Legionnaires’ disease is a serious bacterial respiratory infection that can lead to pneumonia. Legionnaires disease causes may involve inhaling the vapors, mist or minute water droplets contaminated with Legionella, the specific bacteria responsible for most of the cases of Legionnaires’ disease. These bacteria thrive in warm, wet places like the pipes and tanks of plumbing and air conditioning or other air ventilation systems found in large buildings as well as on cruise ships. Legionella can also survive in pools of water such as fountains and hot tubs.
Legionnaires disease does not spread from person to person. It is possible to be infected and not display any symptoms. Medical lab tests are necessary to correctly diagnose the disease. Generally, someone with Legionnaires’ disease will have a cough, fever, chills, sometimes muscle ache or headache, and possibly nausea and diarrhea. Legionnaires’ disease can be a fatal illness, causing death in up to 5 percent to 30 percent of cases and even more if the disease spreads in a hospital.
How and Where Legionnaires’ Disease Spreads
When people are confined in closed areas, they become vulnerable to breathing in bacteria laden vapors that are sprayed invisibly into the air through ventilation ducts or through the spray and mist of showers, hot tubs and drinking fountains.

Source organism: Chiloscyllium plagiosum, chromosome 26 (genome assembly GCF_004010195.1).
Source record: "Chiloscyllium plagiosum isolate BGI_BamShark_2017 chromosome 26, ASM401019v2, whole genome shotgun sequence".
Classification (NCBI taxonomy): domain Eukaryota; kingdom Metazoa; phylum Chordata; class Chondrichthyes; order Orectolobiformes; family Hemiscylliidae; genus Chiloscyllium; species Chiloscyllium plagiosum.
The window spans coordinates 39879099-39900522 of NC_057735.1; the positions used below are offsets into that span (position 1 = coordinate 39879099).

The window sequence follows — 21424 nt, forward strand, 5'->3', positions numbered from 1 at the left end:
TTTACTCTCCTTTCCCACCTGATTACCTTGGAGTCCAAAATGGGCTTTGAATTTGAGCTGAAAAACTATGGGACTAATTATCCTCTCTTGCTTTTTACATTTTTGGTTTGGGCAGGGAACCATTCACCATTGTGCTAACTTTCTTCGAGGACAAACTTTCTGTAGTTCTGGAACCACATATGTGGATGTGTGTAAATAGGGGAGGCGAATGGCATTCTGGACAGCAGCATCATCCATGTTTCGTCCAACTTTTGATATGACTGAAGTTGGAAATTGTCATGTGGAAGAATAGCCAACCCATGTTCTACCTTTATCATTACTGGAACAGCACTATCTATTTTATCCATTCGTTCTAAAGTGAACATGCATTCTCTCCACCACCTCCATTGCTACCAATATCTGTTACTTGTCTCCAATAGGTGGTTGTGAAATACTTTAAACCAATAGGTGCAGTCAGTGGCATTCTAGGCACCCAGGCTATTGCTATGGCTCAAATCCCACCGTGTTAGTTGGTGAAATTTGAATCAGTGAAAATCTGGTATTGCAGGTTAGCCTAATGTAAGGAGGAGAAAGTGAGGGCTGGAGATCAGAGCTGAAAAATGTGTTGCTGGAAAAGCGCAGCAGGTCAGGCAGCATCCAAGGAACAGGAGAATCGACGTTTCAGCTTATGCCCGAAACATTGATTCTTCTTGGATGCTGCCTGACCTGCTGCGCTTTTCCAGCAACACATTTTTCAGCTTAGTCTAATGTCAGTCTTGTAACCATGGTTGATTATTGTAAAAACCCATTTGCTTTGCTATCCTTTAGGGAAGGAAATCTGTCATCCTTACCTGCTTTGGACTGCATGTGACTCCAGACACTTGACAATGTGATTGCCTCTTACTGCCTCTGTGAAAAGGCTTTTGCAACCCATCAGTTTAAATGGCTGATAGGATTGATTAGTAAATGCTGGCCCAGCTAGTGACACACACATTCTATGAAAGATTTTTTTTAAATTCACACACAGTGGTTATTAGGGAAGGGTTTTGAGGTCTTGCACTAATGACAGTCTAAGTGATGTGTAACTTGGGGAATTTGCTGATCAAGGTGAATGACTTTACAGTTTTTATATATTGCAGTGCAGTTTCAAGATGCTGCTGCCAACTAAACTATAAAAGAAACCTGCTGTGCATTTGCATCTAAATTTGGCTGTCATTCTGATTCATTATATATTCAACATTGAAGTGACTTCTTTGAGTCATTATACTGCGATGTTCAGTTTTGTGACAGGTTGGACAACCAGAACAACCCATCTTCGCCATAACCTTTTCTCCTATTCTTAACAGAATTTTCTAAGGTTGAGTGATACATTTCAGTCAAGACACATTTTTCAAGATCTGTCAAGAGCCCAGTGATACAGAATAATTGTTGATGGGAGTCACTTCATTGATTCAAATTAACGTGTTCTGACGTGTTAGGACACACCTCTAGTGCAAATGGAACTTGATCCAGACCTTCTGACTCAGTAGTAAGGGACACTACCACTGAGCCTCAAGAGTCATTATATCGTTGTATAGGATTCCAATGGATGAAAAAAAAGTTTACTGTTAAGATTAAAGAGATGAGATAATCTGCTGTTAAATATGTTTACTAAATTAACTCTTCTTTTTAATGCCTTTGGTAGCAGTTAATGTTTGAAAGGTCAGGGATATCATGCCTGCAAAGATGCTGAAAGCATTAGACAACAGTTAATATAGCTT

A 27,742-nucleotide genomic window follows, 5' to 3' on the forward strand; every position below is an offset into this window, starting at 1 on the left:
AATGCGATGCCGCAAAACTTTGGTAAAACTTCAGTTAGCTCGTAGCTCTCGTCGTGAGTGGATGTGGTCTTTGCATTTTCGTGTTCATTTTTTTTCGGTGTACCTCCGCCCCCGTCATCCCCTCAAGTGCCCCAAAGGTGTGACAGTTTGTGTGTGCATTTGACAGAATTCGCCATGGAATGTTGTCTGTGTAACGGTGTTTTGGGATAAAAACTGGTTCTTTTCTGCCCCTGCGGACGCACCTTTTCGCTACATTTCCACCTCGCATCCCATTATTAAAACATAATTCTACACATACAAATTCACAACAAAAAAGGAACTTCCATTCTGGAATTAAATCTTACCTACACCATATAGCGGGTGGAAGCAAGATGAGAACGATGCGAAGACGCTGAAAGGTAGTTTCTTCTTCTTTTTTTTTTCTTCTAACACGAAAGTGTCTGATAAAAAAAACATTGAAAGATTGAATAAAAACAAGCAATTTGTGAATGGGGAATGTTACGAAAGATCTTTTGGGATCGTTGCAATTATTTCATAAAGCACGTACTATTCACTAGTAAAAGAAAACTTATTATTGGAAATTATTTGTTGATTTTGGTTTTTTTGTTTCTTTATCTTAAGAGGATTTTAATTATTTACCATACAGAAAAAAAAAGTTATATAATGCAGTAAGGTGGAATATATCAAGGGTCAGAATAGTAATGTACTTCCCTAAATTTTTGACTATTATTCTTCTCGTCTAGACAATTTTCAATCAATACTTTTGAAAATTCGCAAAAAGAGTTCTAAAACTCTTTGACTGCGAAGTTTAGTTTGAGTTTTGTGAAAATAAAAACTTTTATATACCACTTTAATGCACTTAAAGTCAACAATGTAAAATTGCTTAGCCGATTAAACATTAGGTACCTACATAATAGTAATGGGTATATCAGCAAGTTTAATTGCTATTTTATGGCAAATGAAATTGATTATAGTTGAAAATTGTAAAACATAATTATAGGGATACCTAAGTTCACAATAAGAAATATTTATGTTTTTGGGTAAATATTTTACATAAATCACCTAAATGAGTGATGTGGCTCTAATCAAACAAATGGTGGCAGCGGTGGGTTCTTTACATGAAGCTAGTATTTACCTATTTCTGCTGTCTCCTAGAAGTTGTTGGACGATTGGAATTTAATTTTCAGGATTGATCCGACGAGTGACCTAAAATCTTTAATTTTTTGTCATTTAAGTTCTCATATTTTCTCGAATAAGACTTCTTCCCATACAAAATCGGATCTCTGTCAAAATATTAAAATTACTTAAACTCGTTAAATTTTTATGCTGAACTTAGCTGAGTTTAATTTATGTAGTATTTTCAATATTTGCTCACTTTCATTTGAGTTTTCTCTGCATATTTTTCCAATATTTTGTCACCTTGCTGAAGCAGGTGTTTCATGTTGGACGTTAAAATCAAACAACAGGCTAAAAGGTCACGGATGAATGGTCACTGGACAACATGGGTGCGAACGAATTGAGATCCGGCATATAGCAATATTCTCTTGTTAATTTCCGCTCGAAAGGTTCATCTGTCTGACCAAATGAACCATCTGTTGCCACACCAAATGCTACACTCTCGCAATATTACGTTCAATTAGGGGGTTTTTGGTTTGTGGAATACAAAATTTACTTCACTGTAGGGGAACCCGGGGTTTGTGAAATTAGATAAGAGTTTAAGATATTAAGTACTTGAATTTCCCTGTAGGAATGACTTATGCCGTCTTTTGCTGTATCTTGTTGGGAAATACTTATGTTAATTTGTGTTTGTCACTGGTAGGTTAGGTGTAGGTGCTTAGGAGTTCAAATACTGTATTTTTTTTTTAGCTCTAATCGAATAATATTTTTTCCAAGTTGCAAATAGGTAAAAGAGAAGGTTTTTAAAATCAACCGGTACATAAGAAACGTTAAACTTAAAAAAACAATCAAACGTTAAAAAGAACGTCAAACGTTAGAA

The types of places where Legionnaire’s disease outbreaks are most common are the following:
- Convention centers
- Apartment buildings
- Cruise ships
Without routine monitoring, cleaning and maintenance, the growth and spread of Legionella bacteria through air conditioning systems or through water delivery systems for drinking and bathing can occur in facilities like those listed above. When this happens, there is the possibility of an outbreak of Legionnaires’ disease, affecting large numbers of innocent people. If the air is contaminated, breathing it can make you sick.
Since the first widespread outbreak in 1976 at an American Legion convention occurring in a Philadelphia hotel, much has been learned about Legionnaires’ disease. With that knowledge has come responsibility. Regulations and guidelines have been designed to control and reduce the presence of the dangerous disease causing bacteria in places like hospitals, cruise ships and hotels. With compliance and enforcement, these steps should help limit the incidence of Legionnaires’ disease outbreaks. If an outbreak does occur at an establishment or facility that has not taken the appropriate precautions for prevention, they may be held liable. Persons who suffer from Legionnaires disease symptoms may be entitled to compensation.